UK watchdog hits out at fund managers over dealing commission

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[March 03, 2017]  LONDON (Reuters) - Asset managers could face enforcement action for failing to give value for money from "dealing commissions" they charge customers for research and for executing share orders, Britain's Financial Conduct Authority said on Friday.

The logo of the new Financial Conduct Authority (FCA) is seen at the agency's headquarters in the Canary Wharf business district of London April 1, 2013. REUTERS/Chris Helgren

In a stinging rebuke, the watchdog said most of the 17 asset managers it visited were falling short of its best practice recommendations for dealing commission, which is worth 3 billion pounds ($3.67 billion) a year to the asset management industry in Britain.

The FCA's criticisms follow an in-depth review of the 5.7 trillion pound funds industry, which is part of a wider effort by the watchdog to improve value for money for customers of asset managers.

"More work needs to be done by investment management firms to ensure they spend their customersí money with as much care and attention as if it were their own," the FCA said.

Several firms could not demonstrate meaningful improvements in terms of how they spend their customers' money through their dealing commission arrangements, the FCA said.

"Where we identify breaches of our rules, we will consider further action, including referring firms for further investigation," it said.

The watchdog said most asset managers that it surveyed did not have proper checks on "best execution" to show they were obtaining the best deal for a customer's stock or bond order.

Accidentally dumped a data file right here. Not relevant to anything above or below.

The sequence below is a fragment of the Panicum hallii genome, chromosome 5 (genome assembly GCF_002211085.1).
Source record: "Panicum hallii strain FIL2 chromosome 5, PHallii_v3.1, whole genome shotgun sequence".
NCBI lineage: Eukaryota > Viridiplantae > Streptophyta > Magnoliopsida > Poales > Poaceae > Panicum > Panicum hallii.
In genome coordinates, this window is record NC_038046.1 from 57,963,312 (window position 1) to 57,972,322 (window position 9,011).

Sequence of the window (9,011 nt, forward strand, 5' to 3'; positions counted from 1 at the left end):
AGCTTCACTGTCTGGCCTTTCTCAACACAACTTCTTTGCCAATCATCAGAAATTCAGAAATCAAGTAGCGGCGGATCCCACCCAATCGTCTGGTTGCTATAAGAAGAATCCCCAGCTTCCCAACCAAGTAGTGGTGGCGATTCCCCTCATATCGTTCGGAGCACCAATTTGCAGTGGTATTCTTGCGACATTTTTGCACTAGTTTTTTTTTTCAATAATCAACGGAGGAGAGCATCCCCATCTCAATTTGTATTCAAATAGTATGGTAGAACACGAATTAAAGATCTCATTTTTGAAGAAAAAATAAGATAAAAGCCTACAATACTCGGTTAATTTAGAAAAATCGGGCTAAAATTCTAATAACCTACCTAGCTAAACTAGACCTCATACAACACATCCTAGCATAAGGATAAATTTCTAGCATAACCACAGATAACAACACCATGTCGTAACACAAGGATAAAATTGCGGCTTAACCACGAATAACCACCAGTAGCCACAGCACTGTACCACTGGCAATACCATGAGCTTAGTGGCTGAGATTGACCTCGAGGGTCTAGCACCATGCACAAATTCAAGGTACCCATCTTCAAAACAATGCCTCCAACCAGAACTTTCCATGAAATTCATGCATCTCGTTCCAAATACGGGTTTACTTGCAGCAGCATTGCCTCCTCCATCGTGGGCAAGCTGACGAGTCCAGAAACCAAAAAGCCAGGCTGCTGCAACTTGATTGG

The FCA's findings are a warning shot to the industry ahead of new European Union "MiFID II" rules from next January which reinforce obligations to find a customer the best market price, and to "unbundle" the cost of dealing from research and avoid an opaque lump sum fee.

"We found instances where compliance staff were not empowered by senior management in order to provide effective challenge to the front office on execution quality," the FCA said.

For some firms, checking on best execution was no more than a "tick box" exercise, it said.

The FCA will revisit the issue of best execution later this year to see what evidence asset managers have that they customers are not paying too much for execution.

"If we find that firms are still not fulfilling their best execution obligations, we will consider appropriate action, including more detailed investigations into specific firms, individuals or practices," the FCA said.

(Reporting by Carolyn Cohn, Huw Jones and Maiya Keidan. Editing by Jane Merriman)

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